Saturday, May 06, 2006

Recuenco: Convert PDF to HTML and Save Paper: 58 Pages to 8

Thanks to SCOTUSBlog and Sentencing Law & Policy, I saw that the the transcript of the Recuenco argument has become available. I read some things on a screen, but I really prefer to print things on the unused sides of all the drafts, duds, and bad copies that I seem to generate.

But the Recuenco argument is 58 pages in monotype, double spaced. That's ridiculous.

Recently I just happened to stumble upon a little service Adobe provides: web-based conversion of PDF files to HTML or text files. The PDF transcript is site is here. Just pop the address of the Recuenco transcript (here) into the form box, choose HTML or text, click on a couple of annoying radio buttons, and finally submit the thing. Quite quickly you will have an HTML version of the transcript that runs, without any additional formatting, to 29 pages. Half the original--in quite large type.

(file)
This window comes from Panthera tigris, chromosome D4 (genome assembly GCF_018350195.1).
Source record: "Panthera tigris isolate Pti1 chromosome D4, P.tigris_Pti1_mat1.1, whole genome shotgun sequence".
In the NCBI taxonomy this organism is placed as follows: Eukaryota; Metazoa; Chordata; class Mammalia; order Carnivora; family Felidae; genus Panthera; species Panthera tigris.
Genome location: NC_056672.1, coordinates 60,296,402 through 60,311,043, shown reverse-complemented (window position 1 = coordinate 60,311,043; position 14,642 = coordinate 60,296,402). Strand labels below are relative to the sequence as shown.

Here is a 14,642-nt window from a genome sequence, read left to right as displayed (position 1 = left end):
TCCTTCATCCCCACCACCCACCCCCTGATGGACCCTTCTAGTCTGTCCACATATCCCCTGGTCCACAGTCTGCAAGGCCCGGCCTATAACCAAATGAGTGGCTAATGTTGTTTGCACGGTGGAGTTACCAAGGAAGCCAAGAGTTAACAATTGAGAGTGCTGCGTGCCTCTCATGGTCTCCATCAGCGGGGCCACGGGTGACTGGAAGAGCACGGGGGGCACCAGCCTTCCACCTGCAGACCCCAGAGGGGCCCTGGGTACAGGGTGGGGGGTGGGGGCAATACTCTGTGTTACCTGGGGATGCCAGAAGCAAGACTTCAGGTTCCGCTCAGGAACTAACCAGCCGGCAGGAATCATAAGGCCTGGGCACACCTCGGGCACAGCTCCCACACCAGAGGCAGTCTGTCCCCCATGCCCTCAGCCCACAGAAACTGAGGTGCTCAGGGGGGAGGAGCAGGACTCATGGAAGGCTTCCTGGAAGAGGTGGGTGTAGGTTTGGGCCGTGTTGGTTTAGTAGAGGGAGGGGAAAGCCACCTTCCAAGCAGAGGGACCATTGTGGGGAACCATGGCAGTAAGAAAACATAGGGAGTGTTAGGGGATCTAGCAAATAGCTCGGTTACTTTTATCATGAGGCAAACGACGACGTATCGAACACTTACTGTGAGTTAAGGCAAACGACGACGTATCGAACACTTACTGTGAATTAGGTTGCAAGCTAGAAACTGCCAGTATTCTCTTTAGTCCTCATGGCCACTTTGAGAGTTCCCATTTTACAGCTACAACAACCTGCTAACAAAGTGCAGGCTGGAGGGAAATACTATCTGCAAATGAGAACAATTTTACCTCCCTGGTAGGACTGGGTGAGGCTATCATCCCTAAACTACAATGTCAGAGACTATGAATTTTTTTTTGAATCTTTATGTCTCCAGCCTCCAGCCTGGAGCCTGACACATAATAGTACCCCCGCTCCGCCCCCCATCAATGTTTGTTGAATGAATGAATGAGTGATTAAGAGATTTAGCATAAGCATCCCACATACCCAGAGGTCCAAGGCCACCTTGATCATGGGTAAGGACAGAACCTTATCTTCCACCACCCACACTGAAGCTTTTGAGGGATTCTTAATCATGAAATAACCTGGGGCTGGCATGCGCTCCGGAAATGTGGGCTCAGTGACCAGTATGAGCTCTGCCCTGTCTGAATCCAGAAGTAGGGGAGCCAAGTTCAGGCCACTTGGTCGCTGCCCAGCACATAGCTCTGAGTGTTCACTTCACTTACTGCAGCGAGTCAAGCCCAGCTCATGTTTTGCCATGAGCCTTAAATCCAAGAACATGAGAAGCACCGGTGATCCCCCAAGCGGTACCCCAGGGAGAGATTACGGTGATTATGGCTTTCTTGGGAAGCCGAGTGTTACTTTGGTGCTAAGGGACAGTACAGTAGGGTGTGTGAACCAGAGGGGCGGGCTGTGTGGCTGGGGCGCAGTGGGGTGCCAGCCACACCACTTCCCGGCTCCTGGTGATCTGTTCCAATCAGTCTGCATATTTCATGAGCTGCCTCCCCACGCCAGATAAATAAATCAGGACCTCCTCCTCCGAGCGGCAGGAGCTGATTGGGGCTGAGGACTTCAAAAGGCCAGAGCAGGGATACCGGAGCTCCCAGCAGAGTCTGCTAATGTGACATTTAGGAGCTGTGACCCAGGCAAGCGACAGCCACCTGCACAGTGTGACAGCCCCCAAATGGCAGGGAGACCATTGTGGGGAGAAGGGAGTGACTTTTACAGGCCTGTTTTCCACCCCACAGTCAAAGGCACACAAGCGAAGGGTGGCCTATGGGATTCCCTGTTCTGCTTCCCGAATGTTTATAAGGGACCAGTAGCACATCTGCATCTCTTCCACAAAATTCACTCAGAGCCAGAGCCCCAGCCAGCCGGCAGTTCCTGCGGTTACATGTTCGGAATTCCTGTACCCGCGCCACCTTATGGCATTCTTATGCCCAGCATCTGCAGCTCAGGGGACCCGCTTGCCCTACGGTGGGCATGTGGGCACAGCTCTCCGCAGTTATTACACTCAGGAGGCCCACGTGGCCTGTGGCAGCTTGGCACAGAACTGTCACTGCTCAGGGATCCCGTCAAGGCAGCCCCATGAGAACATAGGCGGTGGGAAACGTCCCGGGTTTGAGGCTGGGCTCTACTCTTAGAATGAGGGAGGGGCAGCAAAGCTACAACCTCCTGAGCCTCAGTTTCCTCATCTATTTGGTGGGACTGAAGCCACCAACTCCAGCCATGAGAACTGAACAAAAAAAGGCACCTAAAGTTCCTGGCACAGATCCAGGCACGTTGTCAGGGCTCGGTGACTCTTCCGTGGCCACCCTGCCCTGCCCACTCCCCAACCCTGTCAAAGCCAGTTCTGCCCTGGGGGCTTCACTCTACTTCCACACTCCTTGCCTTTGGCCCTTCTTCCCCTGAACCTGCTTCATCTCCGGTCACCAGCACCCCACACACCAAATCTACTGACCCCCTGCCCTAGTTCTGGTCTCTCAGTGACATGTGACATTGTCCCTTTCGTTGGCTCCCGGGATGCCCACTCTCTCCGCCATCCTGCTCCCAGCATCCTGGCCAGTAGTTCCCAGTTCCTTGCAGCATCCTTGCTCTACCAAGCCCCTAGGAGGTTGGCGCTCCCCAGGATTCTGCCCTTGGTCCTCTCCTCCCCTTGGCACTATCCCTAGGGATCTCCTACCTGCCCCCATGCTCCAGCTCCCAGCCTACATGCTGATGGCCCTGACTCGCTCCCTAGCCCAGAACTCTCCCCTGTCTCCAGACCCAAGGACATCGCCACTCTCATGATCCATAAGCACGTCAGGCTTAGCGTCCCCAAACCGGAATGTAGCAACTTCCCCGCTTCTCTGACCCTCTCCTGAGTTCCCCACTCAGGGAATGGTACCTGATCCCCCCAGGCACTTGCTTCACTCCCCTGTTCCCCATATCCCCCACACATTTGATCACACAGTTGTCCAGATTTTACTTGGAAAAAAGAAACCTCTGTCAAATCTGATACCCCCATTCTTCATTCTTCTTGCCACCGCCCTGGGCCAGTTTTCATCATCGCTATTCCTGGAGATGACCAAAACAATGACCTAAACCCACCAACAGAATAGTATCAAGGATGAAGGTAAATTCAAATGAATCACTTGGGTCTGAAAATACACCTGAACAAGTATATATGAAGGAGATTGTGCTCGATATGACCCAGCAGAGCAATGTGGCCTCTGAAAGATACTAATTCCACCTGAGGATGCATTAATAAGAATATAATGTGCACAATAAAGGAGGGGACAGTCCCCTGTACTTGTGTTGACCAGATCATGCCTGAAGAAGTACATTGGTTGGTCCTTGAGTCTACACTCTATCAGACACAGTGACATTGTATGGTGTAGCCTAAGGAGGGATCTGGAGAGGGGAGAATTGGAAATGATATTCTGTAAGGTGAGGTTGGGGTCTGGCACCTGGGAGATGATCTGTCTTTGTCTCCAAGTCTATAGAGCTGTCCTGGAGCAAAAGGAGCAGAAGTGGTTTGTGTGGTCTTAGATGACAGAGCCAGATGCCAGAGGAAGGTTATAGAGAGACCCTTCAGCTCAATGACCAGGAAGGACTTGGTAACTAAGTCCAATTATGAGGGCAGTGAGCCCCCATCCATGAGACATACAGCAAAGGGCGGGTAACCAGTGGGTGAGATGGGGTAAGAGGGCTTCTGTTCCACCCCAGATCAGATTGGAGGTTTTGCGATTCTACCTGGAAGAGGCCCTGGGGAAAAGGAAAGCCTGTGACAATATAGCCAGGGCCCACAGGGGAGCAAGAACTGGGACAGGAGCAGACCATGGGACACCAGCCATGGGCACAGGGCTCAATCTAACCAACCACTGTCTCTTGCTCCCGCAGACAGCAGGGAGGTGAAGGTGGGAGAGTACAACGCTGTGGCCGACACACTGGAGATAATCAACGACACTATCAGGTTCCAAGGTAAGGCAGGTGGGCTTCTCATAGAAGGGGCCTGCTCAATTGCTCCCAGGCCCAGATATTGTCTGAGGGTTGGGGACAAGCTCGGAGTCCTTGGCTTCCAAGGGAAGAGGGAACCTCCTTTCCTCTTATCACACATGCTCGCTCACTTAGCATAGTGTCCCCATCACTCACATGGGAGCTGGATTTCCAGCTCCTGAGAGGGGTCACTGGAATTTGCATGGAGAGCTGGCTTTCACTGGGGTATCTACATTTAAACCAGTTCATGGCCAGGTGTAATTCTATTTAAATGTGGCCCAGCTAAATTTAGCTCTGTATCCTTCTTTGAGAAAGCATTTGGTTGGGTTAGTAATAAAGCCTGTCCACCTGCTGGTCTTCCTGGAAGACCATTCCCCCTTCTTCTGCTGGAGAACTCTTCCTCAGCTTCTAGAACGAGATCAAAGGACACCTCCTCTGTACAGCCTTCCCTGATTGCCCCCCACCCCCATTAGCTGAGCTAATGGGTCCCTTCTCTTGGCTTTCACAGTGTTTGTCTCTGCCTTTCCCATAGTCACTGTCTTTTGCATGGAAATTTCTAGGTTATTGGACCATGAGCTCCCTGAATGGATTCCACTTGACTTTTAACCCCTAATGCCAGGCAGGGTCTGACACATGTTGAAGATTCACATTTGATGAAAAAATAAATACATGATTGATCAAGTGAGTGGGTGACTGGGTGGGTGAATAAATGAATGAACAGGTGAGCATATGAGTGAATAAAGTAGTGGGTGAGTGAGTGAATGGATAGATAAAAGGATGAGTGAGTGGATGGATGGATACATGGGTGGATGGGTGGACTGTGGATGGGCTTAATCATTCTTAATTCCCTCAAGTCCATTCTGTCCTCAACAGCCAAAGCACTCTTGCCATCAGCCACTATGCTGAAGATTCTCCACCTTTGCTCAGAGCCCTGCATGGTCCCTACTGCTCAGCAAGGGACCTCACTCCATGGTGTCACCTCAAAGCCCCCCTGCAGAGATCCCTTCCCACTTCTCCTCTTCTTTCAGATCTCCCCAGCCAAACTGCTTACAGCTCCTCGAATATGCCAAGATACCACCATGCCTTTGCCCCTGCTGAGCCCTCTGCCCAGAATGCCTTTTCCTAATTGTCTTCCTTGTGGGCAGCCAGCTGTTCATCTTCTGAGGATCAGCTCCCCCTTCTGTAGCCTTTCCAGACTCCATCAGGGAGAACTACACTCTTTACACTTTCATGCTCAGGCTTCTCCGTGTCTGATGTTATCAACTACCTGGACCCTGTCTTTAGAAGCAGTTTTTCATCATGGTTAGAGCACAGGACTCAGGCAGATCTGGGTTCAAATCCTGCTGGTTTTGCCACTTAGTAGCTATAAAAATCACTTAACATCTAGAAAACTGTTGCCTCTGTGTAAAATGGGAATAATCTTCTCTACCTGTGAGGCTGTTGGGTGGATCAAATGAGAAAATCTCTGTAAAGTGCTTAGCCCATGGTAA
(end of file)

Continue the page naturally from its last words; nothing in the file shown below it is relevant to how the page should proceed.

If your printer will do two pages to a page--mine will--you're down to 15 pages. And it's still quite readable.

If your printer will do two-sided printing, you're down to 8 pages from almost 60. And it's not in monotype.

A word of caution: my experience so far is that the Adobe service handles documents with footnotes very badly. At least in converting to HTML. I have not tried text conversions--yet.

I was very unhappy when the Indiana appellate courts switched publishing their opinions in HTML to PDF. Very bad for reading quickly, copying and pasting, and printing. Just awful, actually. The web is done in HTML. HTML is the true portable document format: text files with fancy codes tellling machines how to display the text files. PDF may go; text files will live forever.

There's also the relatively expensive option of WordPerfect X3--which I have tried and which imports wordprocessor generated PDF files very well.

If anyone has other solutions to PDF conversion to HTML, text, or even wordprocessor formats, please comment. I'm still looking for something simple that will handle footnotes better than the Adobe service. There is a lot of footnoted PDF out there.

So now to actually go read the argument--after the next installement for my six-year old of The Hooded Hawk Mystery--a very topical Hardy Boy book--all about smuggling illegal aliens from India with a kidnaping thrown in for good measure.